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What can I do with a degree in philosophy?

By Bruce Umbaugh
Monday, March 18, 2002

What do philosophers do?

Listen to John Cleese's answer

while you consider that these are all philosophy majors:

Steve  Martin, actor, comic, wild and crazy guy [Steve Martin]

Carly  Fiorina, chairman and chief executive officer of Hewlett-Packard Company [Carly Fiorina]

Robert Simonds, producer of hit movies, such as The Wedding Singer and Something About Mary, told The New York Times that his study of philosophy helped him tremendously in his work because,

ultimately, all philosophy is is training in rational argument. As a producer, that's 90% of your job. It's trying to formulate a cohesive point of view out of chaos.
(See The New York Times story, "What Makes Boys Laugh?; A Philosophy Major Finds the Golden Touch," July 23, 1998.)

[Bill Miller] William H. Miller, manager of multi-billion dollar Legg Mason mutual fund

 New York Times story: To Beat the Market, Hire a Philosopher

 Yahoo News: Legg Mason's Value Trust Continues Streak; The Only Fund to Outperform the S&P 500 for Each of the Last 11 Calendar Years

Greg Ray, Associate Professor, Philosophy, University of Florida, graduate of Webster University.

Terri Williams, former Mayor of Webster Groves, graduate of Webster University.

Sheryl Pressler, Chief Executive Officer, Lend Lease Real Estate Investments, Atlanta, graduate of Webster University.

Mike McCullagh, IBM Privacy Center, graduate of Webster University.

Kristin Dunnett, attorney at law, graduate of Webster University.

Lew Prince, founder, Vintage Vinyl Records, graduate of Webster University.



Four reasons to study philosophy:

  • philosophical skills have practical, professional value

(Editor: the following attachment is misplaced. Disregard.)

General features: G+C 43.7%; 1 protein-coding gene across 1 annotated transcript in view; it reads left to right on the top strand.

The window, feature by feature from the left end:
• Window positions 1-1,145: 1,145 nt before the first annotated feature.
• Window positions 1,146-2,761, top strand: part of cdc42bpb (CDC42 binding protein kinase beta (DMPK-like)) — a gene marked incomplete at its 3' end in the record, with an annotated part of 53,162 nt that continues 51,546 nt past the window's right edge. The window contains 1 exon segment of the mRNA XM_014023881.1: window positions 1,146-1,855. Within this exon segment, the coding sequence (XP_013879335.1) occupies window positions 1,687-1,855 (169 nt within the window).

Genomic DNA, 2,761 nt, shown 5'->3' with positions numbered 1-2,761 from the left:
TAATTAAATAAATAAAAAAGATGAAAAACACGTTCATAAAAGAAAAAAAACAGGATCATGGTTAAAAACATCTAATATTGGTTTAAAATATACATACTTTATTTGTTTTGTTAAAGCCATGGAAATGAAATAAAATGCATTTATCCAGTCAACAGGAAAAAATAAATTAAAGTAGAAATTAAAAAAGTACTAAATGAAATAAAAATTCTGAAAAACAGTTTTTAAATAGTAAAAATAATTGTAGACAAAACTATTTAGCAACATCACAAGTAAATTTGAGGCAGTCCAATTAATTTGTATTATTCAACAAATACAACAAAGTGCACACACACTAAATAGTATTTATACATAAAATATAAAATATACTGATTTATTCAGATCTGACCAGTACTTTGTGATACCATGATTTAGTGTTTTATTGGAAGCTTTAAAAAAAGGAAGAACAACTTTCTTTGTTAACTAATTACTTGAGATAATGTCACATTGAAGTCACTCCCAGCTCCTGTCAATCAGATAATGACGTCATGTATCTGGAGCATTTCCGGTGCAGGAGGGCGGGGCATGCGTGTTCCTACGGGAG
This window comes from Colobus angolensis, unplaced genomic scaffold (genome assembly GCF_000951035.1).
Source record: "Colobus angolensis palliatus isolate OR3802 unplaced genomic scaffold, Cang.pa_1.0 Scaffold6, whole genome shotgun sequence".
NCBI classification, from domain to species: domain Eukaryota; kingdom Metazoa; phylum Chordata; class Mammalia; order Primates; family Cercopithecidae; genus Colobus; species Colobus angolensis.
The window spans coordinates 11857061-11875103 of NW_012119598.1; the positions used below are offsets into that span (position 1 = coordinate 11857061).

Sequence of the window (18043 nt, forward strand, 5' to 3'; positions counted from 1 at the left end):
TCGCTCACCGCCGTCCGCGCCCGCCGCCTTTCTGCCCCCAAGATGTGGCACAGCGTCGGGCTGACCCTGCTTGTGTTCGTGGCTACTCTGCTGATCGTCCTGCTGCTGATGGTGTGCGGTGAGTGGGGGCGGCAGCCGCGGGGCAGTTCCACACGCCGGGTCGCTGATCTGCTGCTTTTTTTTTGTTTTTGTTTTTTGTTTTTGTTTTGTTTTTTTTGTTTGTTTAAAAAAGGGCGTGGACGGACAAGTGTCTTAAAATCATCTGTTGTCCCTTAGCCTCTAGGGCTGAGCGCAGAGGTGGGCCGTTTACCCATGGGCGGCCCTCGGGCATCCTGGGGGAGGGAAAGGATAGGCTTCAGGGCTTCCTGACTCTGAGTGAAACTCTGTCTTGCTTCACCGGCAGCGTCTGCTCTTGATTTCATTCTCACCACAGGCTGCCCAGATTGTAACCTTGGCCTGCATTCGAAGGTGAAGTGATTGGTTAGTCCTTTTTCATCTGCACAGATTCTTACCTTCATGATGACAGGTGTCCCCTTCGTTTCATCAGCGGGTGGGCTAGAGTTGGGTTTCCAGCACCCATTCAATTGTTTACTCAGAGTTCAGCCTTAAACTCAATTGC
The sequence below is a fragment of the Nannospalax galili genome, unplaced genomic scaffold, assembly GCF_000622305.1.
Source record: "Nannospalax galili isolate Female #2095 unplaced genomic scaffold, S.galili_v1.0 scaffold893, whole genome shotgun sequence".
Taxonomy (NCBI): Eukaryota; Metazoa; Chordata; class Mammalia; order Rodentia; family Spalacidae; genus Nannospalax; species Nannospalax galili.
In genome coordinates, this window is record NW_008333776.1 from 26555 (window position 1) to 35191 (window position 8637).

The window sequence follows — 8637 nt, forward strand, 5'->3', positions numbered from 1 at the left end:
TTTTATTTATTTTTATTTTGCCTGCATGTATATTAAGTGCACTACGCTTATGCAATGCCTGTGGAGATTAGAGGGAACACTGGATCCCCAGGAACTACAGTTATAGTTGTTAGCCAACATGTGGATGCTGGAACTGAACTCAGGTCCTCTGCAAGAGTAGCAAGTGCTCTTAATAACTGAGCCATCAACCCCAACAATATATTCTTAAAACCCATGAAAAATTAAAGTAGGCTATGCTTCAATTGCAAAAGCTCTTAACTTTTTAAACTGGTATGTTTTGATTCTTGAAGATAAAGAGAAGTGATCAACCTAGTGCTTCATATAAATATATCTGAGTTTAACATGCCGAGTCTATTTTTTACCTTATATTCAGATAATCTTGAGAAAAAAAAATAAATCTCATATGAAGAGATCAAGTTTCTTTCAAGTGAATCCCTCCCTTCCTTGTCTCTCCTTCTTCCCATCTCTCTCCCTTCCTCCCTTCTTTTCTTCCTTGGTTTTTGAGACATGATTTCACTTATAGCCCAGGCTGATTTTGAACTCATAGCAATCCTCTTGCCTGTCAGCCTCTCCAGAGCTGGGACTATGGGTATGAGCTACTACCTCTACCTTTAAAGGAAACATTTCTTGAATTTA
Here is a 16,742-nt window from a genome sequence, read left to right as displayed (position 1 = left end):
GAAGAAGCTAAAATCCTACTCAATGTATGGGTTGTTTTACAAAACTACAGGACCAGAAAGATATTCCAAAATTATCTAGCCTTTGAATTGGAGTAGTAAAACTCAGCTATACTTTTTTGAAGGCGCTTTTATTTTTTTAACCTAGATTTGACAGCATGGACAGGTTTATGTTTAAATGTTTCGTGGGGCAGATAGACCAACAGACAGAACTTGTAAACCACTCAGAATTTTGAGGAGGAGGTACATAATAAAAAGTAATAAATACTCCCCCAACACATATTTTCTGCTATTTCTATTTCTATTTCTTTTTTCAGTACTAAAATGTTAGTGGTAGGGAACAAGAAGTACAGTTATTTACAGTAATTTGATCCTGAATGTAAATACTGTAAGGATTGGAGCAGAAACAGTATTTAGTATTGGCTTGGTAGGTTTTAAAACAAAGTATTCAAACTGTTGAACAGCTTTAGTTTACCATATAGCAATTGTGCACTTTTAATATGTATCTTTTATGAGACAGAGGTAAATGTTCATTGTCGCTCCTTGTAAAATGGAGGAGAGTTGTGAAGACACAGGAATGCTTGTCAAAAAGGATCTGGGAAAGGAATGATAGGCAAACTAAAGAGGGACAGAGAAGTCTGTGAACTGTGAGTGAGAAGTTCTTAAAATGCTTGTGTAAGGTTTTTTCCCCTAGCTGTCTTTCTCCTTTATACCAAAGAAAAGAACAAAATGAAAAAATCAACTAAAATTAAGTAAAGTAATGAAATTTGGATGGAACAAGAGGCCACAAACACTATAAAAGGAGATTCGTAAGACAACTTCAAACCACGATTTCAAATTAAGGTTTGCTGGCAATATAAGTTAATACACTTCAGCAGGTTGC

• the unexamined life is not worth living
  • you are or will be a citizen
  • it is fun.

The skills you gain tackling "BIG QUESTIONS" have practical value -- and employers (many of them) know this.

The study of philosophy helps develop skills that would help you

  • analyze small problems into component parts
  • evaluate the utility of a product
  • analyze a plan
  • think outside the box
  • detect hidden assumptions and relationships
  • express yourself clearly in speaking and in writing
  • make something intelligible of something complex
  • be able to get your point across with different arguments and different techniques
  • think logically
  • think creatively
  • solve problems
  • make objective evaluations, of both pet ideas and less favored ones
  • evaluate the goodness of data
  • draw accurate conclusions
  • see the big picture
  • locate different sorts of information, evaluate it, and present the most important parts clearly and concisely

Aren't these skills that job seekers should have today? Aren't these skills that are valuable for most of the "good jobs" that anyone might seek?

Furthermore, it is good to "know thyself." The unexamined life is not worth living.

Moreover, it is important in a democracy that citizens be able to think for themselves and not be duped by opportunists and demagogues. (This is awfully important in less democratic societies, as well, when you think about it.)

Finally, many people find studying philosophy is just plain fun. Hard work, to be sure, but rewarding and enjoyable, too. Perhaps you are one of those many people. How might you find out? Wouldn't it be a shame to miss out on something both practically rewarding, good for society, and fun?